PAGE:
Wowsers can breathe easy as smok­ing guns en­joy Ashes

The Weekend Australian - - SPORT - WALLY MASON ma­sonw@theaus­ @wal­ma­son

It may be a slightly po­lit­i­cally in­cor­rect view, but there was some­thing en­tirely re­as­sur­ing about the pic­tures of off-duty Aus­tralian crick­eters, some of them a lit­tle un­steady on their feet, in the me­dia this week.

Af­ter a dom­i­nant Ashes sum­mer in which the Poms were dis­patched without mercy, the play­ers let their hair down with a good, old-fash­ioned 10-hour vic­tory cel­e­bra­tion at bar tsar Justin Hemmes’s trendy east­ern Syd­ney wa­ter­ing hole, the Coogee Pavil­ion.

In these days of me­dia man­age­ment, sports science and con­trac­tual obli­ga­tions it is good to see that age-old con­cepts such as a few beers af­ter win­ning a cricket se­ries are alive and well. This is a much more ab­stemious age than the one that saw many crick­eters try and fail to match the num­ber of tin­nies con­sumed by David Boon on the flight to Eng­land — for the record, 52. But the wowsers don’t have com­plete con­trol.

By all re­ports, it was a con­vivial but well-man­nered cel­e­bra­tion. No ex­cesses, no out­rages. No one was hurt, no one was abused. Just a group of blokes who had given it all to claim the Ashes giv­ing them­selves a wellde­served re­ward.

And to those who tut-tut­ted over the pic­ture of Shaun Marsh and Jack­son Bird caught nip­ping out for a smoke … take a chill pill. Al­though their coach Dar­ren Lehmann sneaks the odd dart, no one in the Aus­tralian team is a reg­u­lar smoker. Marsh, in fact, is renowned as one of the fittest play­ers in Aus­tralian cricket.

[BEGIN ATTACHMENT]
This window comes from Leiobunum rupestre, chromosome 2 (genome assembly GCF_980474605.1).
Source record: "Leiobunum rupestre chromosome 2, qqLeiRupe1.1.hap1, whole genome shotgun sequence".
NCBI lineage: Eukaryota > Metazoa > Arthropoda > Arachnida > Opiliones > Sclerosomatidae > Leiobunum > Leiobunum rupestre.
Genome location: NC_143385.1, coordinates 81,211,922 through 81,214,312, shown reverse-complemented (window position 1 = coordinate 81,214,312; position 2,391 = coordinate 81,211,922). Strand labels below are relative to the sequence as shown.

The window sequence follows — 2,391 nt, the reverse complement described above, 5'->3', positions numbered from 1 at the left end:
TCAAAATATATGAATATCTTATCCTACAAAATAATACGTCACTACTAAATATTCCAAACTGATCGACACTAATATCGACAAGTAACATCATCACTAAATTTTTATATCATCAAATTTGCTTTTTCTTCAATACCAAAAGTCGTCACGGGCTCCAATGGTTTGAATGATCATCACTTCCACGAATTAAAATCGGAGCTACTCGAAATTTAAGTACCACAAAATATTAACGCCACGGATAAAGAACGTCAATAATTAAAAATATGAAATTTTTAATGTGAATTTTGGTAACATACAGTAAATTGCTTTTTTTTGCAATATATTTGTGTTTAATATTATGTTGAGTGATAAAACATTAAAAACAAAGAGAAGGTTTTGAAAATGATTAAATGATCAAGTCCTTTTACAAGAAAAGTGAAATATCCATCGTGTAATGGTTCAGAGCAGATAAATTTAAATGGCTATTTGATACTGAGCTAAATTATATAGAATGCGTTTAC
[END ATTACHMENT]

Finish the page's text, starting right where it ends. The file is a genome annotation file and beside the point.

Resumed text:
And again, we are a long way from the era when Doug Walters was a brand am­bas­sador for a cig­a­rette com­pany and fa­mously had shirts made up with two pock­ets to hold two pack­ets of fags — his daily ra­tion.

And then there is Shane Warne, who took money to give up smok­ing and then chased a Kiwi young­ster around a cricket ground af­ter he took a pic­ture of him sneak­ing a fag.

Walters, it has to be said, no longer smokes thanks to a suc­cess­ful en­counter with hyp­nother­apy.

Fin­ger off the pulse

A less com­mend­able Ashes cel­e­bra­tion in­volved the Moomba-like mon­stros­ity that was wheeled on to the SCG at the end of play on Mon­day.

It was not just cul­tural com­men­ta­tors who gagged at the gauche tri­umphal­ism of the back­drop that fea­tured four raised fin­gers, washed in the pat­tern of the Aus­tralian flag and lit up by a fire­works dis­play that looked like the lo­cal high school kids neigh­bour­hood Kiss con­cert. Spinal Tap comes to mind.

Seems the play­ers weren’t too happy ei­ther, with re­ports the team man­ager and me­dia man­ager were seen in heated con­ver­sa­tion with mar­ket­ing types who had come up with the idea. One English re­porter, Charles Sale of the Daily Mail, scut­tled be­neath the stands and found a three-fin­gered ver­sion of the pa­tri­otic palm, which must have been pre­pared in case the Syd­ney Test was a draw. At least mar­ket­ing had all bases cov­ered.

Spon­sors calls stumps

To lose one spon­sor may be re­garded as a mis­for­tune, but to lose sev­eral — as Os­car Wilde was wont to say — looks like care­less­ness.

And Cricket Aus­tralia is be­gin­ning to look ex­tremely care­less af­ter los­ing yet an­other one this week. Nes­tle and CA an­nounced the end is nigh for the re­la­tion­ship that has sup­ported the ju­nior cricket pro­gram Milo Cricket. Milo in­2CRICKET and Milo T20 Blast will con­tinue un­til the end of the sea­son, but it’s not clear who will be feed­ing the men in­side our lit­tle boys — and girls — next year.